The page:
In Community financial the applicants2 sued the Bureau in 2018 on behalf of payday lenders and access to credit businesses, seeking an order rescinding the 2017 Payday Lending Rule (“the Rule”), alleging that the Rule violated statutory authority of the CFPB and, among other arguments, that the regulatory authority violated the separation of powers of the Constitution. The rule, which regulates payday, vehicle title and other types of consumer loans, was proposed in 2016 under director Richard Cordray, became final in 2017 and effective in 2018. The rule prohibits generally what the Bureau considers to be unfair and abusive practices. in the underwriting, payment and collection of these loans. Plaintiffs specifically took issue with sections related to limitations on a lender’s ability to obtain loan repayments through pre-authorized account access. See 12 CFR § 1041.8. Essentially, the rule prohibits any further attempts to withdraw payments from accounts after two consecutive withdrawal attempts have failed due to lack of sufficient funds.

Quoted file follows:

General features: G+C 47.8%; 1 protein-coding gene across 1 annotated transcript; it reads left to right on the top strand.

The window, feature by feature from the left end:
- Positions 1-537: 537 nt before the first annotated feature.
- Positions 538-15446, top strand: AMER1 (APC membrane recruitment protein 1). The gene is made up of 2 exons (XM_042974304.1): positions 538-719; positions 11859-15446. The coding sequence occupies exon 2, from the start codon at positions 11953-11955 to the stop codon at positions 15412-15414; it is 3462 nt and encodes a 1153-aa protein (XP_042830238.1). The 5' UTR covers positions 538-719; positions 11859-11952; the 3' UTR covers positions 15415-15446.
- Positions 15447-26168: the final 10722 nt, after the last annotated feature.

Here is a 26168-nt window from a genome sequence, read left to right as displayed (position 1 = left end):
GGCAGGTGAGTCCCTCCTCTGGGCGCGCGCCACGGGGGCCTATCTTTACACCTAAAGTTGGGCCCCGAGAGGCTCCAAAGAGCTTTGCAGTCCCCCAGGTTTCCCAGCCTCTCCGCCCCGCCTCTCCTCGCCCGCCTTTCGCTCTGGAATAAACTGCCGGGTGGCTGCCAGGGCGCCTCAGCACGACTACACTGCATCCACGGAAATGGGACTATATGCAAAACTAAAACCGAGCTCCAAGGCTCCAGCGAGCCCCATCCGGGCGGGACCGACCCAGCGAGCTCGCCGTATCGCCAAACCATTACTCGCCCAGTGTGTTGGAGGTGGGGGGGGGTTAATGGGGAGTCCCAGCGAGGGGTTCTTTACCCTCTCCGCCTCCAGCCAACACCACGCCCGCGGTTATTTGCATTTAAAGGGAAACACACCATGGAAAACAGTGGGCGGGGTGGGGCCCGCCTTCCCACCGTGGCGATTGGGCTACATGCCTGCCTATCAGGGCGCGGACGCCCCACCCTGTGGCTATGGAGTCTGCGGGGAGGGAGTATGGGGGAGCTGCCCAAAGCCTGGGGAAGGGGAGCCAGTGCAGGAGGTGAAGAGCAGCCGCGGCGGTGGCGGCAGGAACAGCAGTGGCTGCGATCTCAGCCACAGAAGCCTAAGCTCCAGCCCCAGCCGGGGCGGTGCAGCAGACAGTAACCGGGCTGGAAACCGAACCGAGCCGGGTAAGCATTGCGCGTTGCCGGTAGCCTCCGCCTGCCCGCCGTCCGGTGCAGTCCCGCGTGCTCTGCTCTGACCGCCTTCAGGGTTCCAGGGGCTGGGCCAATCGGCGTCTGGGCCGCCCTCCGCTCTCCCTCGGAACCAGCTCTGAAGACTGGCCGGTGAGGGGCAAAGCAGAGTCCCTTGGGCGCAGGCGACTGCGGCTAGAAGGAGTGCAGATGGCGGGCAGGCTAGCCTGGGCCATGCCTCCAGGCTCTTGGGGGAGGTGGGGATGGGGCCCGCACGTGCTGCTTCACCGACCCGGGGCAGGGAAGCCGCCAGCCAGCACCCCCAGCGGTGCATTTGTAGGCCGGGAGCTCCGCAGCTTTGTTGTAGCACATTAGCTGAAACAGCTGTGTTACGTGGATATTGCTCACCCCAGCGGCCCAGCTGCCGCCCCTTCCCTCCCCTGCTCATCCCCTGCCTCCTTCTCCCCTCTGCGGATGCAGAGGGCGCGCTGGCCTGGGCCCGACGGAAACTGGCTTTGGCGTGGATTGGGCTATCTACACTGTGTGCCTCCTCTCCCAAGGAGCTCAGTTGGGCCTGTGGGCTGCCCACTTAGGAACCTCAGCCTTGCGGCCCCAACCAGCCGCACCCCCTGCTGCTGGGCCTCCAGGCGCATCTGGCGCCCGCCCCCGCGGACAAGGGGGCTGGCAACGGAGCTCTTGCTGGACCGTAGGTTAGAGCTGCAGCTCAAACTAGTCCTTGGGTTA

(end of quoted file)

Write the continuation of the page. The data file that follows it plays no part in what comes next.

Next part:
While the case was pending, under Acting Director Mick Mulvaney, the CFPB issued a new notice and comment period to consider revisions to the rule. The District Court of Community financial issued a hold while this process was in progress. Eventually, under the leadership of Kathy Kraninger, the CFPB issued a new proposed rule repealing the underwriting portions of the rule but leaving the payment provisions intact. Moreover, following the Supreme Court ruling in Seila Law, Director Kraninger finalized the revised rule and issued a “ratification” of the rule. The district court then lifted the stay and the parties filed respective motions for summary judgment. The district court granted summary judgment for the CFPB, ruling that (1) segregation of the Director of Revocation did not nullify the rule ab-initio(2) the Director’s ratification of the rule was a remedy for any constitutional harm suffered by the plaintiffs, (3) the rule was within the authority of the CFPB and was not arbitrary or capricious, (4) the mechanism of CFPB’s funding did not violate the Appropriations Clause, and (5) the CFPB’s action did not violate the non-delegation doctrine.